About multiple myeloma
Multiple myeloma is an incurable blood cancer that starts in the bone marrow and is characterized by an excess proliferation of plasma cells.1 Approximately 6,313 new patients were expected to be diagnosed with multiple myeloma and approximately 4,338 people were expected to die from the disease in Japan in 2018.2 Globally, it was estimated that 160,000 people were diagnosed and 106,000 died from the disease in 2018.3 While some patients with multiple myeloma have no symptoms at all, most patients are diagnosed due to symptoms which can include bone problems, low blood counts, calcium elevation, kidney problems or infections.4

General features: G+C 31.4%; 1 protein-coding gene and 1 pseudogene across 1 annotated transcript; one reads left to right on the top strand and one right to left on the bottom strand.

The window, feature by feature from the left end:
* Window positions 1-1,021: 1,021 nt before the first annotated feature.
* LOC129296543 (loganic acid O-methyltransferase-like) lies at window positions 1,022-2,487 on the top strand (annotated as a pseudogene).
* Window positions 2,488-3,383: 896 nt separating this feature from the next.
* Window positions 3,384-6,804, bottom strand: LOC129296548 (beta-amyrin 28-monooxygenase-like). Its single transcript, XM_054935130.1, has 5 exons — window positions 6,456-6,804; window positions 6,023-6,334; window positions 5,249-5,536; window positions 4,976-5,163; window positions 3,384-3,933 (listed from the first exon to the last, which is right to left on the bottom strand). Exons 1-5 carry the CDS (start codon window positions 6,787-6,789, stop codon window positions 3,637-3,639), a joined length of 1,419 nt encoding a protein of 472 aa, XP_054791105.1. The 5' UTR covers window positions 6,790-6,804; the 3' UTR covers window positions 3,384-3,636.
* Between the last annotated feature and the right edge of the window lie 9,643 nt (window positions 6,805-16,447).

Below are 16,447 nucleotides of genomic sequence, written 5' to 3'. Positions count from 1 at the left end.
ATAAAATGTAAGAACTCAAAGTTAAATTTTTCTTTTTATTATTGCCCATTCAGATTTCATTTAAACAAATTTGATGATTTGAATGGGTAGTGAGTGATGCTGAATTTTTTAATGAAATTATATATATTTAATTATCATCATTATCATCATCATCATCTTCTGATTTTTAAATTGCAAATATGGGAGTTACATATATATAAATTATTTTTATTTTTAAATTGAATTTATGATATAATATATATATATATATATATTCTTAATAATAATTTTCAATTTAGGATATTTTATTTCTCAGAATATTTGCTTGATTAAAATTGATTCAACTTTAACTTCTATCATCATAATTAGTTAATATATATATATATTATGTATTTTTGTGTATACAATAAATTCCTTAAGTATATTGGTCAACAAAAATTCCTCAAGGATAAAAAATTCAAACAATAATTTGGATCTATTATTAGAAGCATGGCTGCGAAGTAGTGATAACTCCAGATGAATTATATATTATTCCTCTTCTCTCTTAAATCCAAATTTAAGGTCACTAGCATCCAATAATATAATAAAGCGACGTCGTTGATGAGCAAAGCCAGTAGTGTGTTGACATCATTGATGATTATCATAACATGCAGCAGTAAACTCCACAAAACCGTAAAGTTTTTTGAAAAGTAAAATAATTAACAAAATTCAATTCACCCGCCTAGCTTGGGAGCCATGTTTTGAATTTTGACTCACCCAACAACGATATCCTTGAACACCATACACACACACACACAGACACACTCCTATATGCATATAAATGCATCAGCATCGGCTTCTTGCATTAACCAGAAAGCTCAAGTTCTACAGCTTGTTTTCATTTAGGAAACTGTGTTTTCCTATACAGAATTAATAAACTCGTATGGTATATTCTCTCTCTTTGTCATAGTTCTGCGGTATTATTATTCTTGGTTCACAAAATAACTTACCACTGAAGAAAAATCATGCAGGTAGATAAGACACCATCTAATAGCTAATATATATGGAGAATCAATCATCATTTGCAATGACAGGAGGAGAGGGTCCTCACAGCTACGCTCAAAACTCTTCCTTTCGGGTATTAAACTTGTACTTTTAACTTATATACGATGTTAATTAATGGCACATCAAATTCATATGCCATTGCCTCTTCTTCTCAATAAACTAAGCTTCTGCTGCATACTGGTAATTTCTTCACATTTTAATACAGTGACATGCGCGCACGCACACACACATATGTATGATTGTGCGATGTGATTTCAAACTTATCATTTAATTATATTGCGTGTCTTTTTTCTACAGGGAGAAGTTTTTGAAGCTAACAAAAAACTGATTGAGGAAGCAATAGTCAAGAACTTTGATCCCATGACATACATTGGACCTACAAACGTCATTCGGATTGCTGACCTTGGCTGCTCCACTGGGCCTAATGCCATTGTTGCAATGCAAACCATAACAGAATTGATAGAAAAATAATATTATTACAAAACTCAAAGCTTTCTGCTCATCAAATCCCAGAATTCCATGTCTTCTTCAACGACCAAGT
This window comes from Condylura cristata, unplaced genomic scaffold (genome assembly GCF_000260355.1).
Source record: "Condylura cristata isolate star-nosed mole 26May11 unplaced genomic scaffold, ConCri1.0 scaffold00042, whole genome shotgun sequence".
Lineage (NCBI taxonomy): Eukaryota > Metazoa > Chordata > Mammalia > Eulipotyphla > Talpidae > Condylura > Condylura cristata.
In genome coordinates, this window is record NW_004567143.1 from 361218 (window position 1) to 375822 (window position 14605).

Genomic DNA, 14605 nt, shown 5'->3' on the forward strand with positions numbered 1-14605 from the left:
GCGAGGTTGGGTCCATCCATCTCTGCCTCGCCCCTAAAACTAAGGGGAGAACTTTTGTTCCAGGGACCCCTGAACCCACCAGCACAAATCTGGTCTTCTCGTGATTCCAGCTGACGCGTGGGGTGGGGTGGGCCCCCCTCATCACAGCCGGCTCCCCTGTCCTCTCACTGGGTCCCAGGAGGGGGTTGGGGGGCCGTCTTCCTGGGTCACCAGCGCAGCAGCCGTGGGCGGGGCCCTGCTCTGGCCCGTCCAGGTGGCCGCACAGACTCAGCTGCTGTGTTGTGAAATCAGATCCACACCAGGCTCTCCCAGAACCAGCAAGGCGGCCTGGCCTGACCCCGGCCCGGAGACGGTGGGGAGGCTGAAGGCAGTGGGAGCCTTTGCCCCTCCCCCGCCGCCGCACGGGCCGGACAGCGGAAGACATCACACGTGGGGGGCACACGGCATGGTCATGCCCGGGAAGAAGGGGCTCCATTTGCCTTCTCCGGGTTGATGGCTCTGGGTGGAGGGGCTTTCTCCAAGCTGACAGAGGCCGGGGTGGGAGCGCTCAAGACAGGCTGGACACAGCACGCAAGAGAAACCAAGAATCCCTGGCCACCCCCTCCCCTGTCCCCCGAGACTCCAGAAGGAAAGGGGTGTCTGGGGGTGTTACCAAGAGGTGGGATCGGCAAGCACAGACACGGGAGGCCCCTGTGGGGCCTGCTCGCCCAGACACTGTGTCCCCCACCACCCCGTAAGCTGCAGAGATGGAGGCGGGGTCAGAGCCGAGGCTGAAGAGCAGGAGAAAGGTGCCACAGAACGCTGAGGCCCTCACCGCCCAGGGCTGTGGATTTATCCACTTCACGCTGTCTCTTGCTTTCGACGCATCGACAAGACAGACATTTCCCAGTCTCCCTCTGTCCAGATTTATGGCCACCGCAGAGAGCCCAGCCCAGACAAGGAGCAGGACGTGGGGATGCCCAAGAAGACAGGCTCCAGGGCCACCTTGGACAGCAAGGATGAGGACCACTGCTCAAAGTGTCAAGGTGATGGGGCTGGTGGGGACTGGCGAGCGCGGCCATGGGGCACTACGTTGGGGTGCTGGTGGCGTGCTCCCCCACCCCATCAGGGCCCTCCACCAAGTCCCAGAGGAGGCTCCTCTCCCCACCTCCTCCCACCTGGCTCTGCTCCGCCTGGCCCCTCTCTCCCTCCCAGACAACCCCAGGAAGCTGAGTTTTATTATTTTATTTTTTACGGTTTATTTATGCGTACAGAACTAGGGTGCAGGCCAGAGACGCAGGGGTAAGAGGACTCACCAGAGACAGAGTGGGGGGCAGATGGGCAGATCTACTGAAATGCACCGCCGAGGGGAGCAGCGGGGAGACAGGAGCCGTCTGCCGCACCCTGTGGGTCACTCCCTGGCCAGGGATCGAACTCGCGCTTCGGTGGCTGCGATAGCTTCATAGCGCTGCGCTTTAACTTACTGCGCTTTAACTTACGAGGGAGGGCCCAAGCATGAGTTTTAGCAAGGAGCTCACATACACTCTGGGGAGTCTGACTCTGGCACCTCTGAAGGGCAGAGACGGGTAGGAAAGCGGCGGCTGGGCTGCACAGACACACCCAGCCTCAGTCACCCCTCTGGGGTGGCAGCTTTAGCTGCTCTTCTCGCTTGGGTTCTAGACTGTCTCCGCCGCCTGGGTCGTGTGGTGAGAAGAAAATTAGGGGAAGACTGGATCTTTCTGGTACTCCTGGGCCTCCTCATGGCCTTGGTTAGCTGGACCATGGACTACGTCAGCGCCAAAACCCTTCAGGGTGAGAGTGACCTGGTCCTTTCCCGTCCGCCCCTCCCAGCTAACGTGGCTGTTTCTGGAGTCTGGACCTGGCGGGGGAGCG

DARZALEX® (daratumumab) intravenous infusion is indicated for the treatment of adult patients in the United States: in combination with lenalidomide and dexamethasone for the treatment of patients with newly diagnosed multiple myeloma who are ineligible for autologous stem cell transplant; in combination with bortezomib, melphalan and prednisone for the treatment of patients with newly diagnosed multiple myeloma who are ineligible for autologous stem cell transplant; in combination with lenalidomide and dexamethasone, or bortezomib and dexamethasone, for the treatment of patients with multiple myeloma who have received at least one prior therapy; in combination with pomalidomide and dexamethasone for the treatment of patients with multiple myeloma who have received at least two prior therapies, including lenalidomide and a proteasome inhibitor (PI); and as a monotherapy for the treatment of patients with multiple myeloma who have received at least three prior lines of therapy, including a PI and an immunomodulatory agent, or who are double-refractory to a PI and an immunomodulatory agent.5 DARZALEX is the first monoclonal antibody (mAb) to receive U.S. Food and Drug Administration (U.S. FDA) approval to treat multiple myeloma. DARZALEX is indicated in Europe in combination with bortezomib, melphalan and prednisone for the treatment of adult patients with newly diagnosed multiple myeloma who are ineligible for autologous stem cell transplant; for use in combination with lenalidomide and dexamethasone, or bortezomib and dexamethasone, for the treatment of adult patients with multiple myeloma who have received at least one prior therapy; and as monotherapy for the treatment of adult patients with relapsed and refractory multiple myeloma, whose prior therapy included a PI and an immunomodulatory agent and who have demonstrated disease progression on the last therapy. The option to split the first infusion of DARZALEX over two consecutive days has been approved in both Europe and the U.S. In Japan, DARZALEX is approved in combination with lenalidomide and dexamethasone, or bortezomib and dexamethasone, for the treatment of adults with relapsed or refractory multiple myeloma and in combination with bortezomib, melphalan and prednisone for the treatment of patients with newly diagnosed multiple myeloma who are ineligible for autologous stem cell transplant. DARZALEX is the first human CD38 monoclonal antibody to reach the market in the United Stated, Europe and Japan. For more information, visit www.DARZALEX.com.